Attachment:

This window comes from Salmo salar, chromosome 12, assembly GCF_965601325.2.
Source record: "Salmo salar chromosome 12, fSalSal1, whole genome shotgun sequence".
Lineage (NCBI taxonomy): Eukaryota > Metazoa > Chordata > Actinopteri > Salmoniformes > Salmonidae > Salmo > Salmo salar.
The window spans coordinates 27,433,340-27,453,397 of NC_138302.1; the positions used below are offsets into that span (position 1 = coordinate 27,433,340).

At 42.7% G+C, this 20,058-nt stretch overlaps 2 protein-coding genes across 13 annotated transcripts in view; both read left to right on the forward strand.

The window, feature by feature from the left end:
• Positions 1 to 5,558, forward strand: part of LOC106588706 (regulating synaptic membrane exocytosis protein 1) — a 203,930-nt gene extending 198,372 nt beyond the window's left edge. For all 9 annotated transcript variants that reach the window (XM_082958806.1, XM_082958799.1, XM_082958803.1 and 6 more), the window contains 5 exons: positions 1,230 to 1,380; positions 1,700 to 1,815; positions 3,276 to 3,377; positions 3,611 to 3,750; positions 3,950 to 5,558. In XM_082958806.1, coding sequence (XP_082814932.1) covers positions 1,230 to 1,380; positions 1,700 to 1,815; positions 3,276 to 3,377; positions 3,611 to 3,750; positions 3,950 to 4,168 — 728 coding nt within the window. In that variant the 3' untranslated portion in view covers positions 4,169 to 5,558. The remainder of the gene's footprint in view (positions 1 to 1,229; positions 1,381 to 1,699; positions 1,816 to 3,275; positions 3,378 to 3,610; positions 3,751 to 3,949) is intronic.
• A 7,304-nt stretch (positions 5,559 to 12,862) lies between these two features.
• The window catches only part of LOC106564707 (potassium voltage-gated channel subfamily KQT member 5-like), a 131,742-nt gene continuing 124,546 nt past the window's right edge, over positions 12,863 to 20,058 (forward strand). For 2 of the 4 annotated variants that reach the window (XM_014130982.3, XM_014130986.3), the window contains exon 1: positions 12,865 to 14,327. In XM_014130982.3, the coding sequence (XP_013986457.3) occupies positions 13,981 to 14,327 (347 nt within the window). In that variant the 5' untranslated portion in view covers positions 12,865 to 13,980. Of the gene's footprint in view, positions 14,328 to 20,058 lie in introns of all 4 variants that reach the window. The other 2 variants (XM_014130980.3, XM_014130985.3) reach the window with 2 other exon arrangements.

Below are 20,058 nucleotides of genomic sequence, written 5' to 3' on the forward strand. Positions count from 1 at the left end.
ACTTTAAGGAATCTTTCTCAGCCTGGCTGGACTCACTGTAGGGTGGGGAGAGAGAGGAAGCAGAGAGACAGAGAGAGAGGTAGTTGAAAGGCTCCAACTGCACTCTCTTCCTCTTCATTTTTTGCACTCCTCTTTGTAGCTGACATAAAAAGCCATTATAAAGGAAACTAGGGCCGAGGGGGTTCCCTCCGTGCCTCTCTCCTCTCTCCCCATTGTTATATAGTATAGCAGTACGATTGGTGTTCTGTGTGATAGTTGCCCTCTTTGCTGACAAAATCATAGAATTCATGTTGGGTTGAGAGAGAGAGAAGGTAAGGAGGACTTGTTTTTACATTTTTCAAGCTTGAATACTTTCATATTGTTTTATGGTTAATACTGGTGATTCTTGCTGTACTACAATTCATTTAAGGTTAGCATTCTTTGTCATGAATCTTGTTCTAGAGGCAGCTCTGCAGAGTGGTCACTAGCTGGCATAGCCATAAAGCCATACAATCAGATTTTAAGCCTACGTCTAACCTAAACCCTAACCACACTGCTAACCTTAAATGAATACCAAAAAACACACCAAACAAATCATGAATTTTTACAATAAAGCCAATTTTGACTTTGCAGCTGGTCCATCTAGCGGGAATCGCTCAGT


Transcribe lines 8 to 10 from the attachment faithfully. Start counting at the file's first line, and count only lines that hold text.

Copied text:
• A 7,304-nt stretch (positions 5,559 to 12,862) lies between these two features.
• The window catches only part of LOC106564707 (potassium voltage-gated channel subfamily KQT member 5-like), a 131,742-nt gene continuing 124,546 nt past the window's right edge, over positions 12,863 to 20,058 (forward strand). For 2 of the 4 annotated variants that reach the window (XM_014130982.3, XM_014130986.3), the window contains exon 1: positions 12,865 to 14,327. In XM_014130982.3, the coding sequence (XP_013986457.3) occupies positions 13,981 to 14,327 (347 nt within the window). In that variant the 5' untranslated portion in view covers positions 12,865 to 13,980. Of the gene's footprint in view, positions 14,328 to 20,058 lie in introns of all 4 variants that reach the window. The other 2 variants (XM_014130980.3, XM_014130985.3) reach the window with 2 other exon arrangements.

Below are 20,058 nucleotides of genomic sequence, written 5' to 3' on the forward strand. Positions count from 1 at the left end.